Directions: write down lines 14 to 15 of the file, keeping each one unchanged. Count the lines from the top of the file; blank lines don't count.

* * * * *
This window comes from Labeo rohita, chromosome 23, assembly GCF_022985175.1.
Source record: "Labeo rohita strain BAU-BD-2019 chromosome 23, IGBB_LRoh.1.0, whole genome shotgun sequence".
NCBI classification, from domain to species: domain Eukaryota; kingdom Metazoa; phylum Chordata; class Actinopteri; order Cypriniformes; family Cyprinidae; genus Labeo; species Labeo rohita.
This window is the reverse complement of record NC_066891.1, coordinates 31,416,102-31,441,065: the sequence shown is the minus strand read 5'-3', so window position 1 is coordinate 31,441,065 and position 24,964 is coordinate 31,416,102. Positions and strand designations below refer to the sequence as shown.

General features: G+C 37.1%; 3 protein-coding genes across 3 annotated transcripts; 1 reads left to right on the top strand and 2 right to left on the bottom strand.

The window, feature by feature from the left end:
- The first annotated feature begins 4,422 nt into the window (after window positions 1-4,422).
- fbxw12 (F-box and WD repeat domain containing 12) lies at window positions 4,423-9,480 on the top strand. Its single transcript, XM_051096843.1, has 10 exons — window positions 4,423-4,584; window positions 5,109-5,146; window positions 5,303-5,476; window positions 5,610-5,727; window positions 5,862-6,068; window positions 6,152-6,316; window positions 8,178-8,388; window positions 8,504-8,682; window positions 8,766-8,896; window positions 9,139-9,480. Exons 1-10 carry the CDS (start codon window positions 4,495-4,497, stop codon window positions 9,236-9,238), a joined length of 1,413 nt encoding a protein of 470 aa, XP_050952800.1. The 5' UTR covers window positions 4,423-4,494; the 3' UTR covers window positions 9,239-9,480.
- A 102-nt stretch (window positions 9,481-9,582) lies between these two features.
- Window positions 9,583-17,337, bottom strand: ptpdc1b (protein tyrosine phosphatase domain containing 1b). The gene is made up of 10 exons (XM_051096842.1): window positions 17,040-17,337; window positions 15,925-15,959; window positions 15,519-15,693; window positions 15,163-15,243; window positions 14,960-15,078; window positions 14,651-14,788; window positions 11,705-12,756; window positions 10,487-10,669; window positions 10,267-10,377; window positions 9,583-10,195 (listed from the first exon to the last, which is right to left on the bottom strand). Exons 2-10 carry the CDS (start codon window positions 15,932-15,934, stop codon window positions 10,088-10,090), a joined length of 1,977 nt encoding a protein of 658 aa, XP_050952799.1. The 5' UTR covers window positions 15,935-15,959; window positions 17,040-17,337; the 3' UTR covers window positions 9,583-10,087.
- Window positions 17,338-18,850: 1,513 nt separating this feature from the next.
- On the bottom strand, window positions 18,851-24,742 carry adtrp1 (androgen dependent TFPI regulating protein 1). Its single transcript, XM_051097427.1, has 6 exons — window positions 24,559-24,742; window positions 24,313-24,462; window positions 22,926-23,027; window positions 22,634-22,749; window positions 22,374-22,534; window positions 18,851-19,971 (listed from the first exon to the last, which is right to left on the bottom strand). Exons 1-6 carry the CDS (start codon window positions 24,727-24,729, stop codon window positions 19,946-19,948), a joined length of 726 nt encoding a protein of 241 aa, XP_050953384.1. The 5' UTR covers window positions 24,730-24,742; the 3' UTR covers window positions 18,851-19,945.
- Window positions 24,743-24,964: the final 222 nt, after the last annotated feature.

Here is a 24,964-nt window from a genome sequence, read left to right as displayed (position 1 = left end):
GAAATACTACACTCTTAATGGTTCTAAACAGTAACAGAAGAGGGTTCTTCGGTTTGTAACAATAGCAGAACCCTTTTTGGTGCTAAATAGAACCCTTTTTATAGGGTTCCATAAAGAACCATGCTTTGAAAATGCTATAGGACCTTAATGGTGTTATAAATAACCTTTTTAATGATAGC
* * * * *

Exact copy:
Here is a 24,964-nt window from a genome sequence, read left to right as displayed (position 1 = left end):
GAAATACTACACTCTTAATGGTTCTAAACAGTAACAGAAGAGGGTTCTTCGGTTTGTAACAATAGCAGAACCCTTTTTGGTGCTAAATAGAACCCTTTTTATAGGGTTCCATAAAGAACCATGCTTTGAAAATGCTATAGGACCTTAATGGTGTTATAAATAACCTTTTTAATGATAGC